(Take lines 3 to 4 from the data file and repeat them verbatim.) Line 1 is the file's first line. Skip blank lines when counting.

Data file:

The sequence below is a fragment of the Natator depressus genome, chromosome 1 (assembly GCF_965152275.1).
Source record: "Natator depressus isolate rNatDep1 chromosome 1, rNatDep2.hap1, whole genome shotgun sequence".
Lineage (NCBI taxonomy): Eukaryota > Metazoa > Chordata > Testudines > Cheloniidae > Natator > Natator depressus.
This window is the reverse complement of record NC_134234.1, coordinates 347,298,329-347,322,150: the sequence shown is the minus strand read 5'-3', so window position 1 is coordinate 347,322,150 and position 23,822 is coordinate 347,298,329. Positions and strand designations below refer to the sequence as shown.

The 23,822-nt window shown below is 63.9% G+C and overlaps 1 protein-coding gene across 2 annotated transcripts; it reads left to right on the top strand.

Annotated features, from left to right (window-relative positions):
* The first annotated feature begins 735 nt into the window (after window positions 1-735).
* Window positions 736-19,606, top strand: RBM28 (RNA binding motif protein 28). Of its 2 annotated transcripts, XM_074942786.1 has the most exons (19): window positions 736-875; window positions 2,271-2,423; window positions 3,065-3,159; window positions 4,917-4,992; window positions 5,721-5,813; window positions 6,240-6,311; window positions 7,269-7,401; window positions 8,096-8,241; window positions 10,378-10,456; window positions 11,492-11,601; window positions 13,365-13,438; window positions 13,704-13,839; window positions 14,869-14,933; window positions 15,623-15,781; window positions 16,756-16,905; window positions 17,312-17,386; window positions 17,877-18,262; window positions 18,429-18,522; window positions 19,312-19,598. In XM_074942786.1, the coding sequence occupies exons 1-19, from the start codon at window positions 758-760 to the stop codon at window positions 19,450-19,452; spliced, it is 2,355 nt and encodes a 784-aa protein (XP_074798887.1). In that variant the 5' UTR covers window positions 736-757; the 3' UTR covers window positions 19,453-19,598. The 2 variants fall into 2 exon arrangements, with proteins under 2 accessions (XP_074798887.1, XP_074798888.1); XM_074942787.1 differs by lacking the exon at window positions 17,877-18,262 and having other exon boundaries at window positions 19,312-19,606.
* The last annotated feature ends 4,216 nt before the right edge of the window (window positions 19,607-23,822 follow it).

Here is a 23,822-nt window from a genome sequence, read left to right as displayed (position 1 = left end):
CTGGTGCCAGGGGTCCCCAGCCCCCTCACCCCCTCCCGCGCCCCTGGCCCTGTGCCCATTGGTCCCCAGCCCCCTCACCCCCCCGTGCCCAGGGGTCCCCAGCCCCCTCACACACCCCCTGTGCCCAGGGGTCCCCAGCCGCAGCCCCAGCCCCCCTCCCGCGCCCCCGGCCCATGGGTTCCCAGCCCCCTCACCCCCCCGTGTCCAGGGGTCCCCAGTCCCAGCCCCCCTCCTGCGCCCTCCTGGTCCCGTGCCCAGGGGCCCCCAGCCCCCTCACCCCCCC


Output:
Lineage (NCBI taxonomy): Eukaryota > Metazoa > Chordata > Testudines > Cheloniidae > Natator > Natator depressus.
This window is the reverse complement of record NC_134234.1, coordinates 347,298,329-347,322,150: the sequence shown is the minus strand read 5'-3', so window position 1 is coordinate 347,322,150 and position 23,822 is coordinate 347,298,329. Positions and strand designations below refer to the sequence as shown.